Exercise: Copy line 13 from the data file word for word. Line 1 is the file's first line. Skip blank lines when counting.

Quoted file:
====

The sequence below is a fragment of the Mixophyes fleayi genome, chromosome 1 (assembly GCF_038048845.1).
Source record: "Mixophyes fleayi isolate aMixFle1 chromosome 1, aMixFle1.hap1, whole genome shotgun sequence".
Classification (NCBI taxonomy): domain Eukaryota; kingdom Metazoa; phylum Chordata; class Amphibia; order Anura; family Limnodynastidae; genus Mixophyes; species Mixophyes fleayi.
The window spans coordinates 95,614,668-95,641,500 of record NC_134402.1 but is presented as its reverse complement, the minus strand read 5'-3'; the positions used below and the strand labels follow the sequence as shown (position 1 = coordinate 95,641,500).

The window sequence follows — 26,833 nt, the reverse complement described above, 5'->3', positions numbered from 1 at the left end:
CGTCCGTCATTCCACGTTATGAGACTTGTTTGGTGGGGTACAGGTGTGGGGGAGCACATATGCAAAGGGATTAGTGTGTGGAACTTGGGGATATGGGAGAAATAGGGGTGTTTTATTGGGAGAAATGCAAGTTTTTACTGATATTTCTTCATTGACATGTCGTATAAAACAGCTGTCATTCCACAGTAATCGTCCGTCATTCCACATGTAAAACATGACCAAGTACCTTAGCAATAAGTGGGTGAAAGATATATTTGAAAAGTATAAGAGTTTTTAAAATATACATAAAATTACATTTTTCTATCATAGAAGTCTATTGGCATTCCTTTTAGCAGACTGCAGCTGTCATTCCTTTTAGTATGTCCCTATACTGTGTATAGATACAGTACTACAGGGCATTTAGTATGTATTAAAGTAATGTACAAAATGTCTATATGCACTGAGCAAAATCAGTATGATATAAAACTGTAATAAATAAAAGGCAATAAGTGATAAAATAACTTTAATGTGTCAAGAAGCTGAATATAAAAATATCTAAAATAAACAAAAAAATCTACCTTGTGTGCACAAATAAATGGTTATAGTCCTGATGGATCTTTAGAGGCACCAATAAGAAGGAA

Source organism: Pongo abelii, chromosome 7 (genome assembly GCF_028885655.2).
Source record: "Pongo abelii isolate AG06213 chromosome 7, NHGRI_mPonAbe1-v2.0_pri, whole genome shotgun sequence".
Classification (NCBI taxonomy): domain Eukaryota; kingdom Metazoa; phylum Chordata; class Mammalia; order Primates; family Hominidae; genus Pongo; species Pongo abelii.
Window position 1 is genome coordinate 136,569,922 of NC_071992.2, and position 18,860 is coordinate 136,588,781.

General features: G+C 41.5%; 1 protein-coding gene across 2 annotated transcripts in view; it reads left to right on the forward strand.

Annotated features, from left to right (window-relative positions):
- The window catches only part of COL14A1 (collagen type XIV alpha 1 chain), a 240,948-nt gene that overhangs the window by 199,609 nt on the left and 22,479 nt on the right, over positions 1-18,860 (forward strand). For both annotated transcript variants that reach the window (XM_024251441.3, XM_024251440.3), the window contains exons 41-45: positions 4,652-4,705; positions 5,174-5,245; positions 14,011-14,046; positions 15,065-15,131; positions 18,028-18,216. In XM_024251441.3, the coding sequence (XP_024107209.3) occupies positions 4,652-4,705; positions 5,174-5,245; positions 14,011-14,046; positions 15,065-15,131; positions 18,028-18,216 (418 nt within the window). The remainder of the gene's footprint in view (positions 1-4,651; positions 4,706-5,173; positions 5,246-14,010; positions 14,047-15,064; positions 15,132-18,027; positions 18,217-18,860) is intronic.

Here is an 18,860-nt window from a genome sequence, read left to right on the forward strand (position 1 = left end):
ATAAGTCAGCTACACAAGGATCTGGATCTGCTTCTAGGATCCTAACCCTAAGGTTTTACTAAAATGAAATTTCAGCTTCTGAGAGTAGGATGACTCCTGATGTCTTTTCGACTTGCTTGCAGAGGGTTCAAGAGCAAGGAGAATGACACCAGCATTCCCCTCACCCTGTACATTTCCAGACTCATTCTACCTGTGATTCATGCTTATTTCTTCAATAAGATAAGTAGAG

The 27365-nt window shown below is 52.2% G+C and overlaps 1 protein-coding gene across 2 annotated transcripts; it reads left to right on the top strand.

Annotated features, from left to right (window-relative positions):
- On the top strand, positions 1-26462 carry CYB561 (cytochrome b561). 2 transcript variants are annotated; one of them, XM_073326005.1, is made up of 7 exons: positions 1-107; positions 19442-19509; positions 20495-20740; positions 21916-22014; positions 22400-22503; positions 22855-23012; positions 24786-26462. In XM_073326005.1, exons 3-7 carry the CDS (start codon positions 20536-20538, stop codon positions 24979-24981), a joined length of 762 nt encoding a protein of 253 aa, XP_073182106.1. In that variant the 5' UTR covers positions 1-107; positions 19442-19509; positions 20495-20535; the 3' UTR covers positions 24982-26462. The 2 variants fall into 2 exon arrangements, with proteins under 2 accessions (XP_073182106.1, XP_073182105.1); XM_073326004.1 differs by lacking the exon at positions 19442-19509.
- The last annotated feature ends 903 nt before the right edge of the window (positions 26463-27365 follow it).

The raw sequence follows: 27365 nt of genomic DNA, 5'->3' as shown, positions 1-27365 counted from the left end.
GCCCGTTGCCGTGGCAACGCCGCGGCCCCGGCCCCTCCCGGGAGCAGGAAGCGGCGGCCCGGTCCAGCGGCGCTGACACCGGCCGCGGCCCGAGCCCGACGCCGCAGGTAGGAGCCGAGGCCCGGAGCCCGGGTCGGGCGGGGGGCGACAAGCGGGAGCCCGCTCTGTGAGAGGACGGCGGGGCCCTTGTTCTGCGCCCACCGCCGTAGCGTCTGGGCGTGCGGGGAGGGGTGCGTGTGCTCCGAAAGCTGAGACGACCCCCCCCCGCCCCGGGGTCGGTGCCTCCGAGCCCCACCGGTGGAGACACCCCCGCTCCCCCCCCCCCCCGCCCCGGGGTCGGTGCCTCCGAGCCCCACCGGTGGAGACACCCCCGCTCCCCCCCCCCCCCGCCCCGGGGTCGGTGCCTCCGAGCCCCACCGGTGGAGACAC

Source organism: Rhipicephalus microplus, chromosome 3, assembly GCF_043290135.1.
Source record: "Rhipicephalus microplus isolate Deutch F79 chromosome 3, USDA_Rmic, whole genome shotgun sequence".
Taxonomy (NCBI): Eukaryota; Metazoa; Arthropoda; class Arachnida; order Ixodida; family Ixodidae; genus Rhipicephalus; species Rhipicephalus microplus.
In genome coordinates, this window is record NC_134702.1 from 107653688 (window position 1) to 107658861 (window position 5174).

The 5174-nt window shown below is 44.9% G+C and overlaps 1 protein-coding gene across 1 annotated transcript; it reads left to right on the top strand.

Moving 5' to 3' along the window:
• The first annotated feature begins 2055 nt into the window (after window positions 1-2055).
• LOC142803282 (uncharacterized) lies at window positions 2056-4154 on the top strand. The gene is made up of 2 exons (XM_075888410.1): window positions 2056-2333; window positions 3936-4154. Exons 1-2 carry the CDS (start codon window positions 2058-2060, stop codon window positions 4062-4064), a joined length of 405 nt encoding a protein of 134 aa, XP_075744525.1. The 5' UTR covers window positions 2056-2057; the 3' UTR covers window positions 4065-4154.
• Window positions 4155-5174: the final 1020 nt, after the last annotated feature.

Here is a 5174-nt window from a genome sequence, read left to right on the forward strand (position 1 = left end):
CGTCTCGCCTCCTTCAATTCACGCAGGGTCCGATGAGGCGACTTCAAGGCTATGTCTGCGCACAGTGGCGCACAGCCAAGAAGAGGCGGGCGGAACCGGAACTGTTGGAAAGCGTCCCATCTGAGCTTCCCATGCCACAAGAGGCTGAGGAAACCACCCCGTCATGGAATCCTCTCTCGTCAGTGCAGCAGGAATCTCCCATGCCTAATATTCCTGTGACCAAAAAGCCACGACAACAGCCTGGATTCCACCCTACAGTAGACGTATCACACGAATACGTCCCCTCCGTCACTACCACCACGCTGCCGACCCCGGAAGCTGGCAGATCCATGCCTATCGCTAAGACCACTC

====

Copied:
- The window catches only part of COL14A1 (collagen type XIV alpha 1 chain), a 240,948-nt gene that overhangs the window by 199,609 nt on the left and 22,479 nt on the right, over positions 1-18,860 (forward strand). For both annotated transcript variants that reach the window (XM_024251441.3, XM_024251440.3), the window contains exons 41-45: positions 4,652-4,705; positions 5,174-5,245; positions 14,011-14,046; positions 15,065-15,131; positions 18,028-18,216. In XM_024251441.3, the coding sequence (XP_024107209.3) occupies positions 4,652-4,705; positions 5,174-5,245; positions 14,011-14,046; positions 15,065-15,131; positions 18,028-18,216 (418 nt within the window). The remainder of the gene's footprint in view (positions 1-4,651; positions 4,706-5,173; positions 5,246-14,010; positions 14,047-15,064; positions 15,132-18,027; positions 18,217-18,860) is intronic.